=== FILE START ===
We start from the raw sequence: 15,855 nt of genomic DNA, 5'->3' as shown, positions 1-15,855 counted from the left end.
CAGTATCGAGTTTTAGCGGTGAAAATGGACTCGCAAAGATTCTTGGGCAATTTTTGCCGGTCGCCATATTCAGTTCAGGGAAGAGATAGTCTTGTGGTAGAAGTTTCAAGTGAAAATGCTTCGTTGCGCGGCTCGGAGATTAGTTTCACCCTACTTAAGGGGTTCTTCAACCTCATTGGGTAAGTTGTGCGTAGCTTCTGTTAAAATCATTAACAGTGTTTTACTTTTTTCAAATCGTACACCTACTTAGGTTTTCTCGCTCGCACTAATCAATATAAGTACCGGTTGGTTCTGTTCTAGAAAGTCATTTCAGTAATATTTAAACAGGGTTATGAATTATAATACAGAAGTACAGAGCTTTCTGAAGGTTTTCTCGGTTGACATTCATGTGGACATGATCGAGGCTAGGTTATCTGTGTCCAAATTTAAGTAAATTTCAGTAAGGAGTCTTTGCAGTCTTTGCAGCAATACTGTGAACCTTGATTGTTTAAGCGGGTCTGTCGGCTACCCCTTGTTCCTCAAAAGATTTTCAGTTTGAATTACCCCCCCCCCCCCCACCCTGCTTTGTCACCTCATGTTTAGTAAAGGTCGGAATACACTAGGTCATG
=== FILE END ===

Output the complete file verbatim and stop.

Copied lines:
We start from the raw sequence: 15,855 nt of genomic DNA, 5'->3' as shown, positions 1-15,855 counted from the left end.
CAGTATCGAGTTTTAGCGGTGAAAATGGACTCGCAAAGATTCTTGGGCAATTTTTGCCGGTCGCCATATTCAGTTCAGGGAAGAGATAGTCTTGTGGTAGAAGTTTCAAGTGAAAATGCTTCGTTGCGCGGCTCGGAGATTAGTTTCACCCTACTTAAGGGGTTCTTCAACCTCATTGGGTAAGTTGTGCGTAGCTTCTGTTAAAATCATTAACAGTGTTTTACTTTTTTCAAATCGTACACCTACTTAGGTTTTCTCGCTCGCACTAATCAATATAAGTACCGGTTGGTTCTGTTCTAGAAAGTCATTTCAGTAATATTTAAACAGGGTTATGAATTATAATACAGAAGTACAGAGCTTTCTGAAGGTTTTCTCGGTTGACATTCATGTGGACATGATCGAGGCTAGGTTATCTGTGTCCAAATTTAAGTAAATTTCAGTAAGGAGTCTTTGCAGTCTTTGCAGCAATACTGTGAACCTTGATTGTTTAAGCGGGTCTGTCGGCTACCCCTTGTTCCTCAAAAGATTTTCAGTTTGAATTACCCCCCCCCCCCCCACCCTGCTTTGTCACCTCATGTTTAGTAAAGGTCGGAATACACTAGGTCATG